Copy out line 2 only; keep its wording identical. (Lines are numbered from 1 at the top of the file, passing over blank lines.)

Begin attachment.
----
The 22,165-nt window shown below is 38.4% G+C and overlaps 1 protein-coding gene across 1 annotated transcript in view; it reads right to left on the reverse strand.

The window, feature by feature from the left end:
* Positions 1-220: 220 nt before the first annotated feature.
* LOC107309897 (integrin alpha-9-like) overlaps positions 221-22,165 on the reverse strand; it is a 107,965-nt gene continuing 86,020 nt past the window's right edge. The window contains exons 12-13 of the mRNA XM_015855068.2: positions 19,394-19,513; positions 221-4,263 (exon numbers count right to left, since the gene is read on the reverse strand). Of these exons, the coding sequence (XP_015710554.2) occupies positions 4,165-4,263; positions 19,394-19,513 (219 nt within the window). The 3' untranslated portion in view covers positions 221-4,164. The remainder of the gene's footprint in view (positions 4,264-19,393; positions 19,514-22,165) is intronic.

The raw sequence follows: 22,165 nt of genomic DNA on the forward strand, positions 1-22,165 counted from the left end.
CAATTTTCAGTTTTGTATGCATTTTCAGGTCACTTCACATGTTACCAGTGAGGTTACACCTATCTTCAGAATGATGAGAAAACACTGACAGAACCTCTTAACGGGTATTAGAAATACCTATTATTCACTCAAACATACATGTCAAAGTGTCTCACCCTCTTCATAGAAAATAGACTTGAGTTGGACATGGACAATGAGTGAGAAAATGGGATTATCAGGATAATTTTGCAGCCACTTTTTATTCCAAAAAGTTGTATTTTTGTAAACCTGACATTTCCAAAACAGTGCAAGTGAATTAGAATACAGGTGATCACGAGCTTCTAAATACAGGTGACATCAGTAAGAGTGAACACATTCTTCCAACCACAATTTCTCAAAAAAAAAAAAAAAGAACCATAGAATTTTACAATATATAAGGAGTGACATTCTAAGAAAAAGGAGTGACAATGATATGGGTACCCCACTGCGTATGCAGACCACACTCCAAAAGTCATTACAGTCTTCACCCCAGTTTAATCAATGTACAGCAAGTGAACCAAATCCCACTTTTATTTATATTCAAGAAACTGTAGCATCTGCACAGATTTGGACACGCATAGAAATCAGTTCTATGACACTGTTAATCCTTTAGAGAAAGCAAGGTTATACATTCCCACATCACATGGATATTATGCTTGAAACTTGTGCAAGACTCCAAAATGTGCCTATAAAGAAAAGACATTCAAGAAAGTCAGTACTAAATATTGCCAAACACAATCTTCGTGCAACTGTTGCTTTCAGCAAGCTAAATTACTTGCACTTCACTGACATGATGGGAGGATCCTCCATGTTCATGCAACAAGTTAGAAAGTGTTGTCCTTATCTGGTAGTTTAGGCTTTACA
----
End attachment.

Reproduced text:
The window, feature by feature from the left end: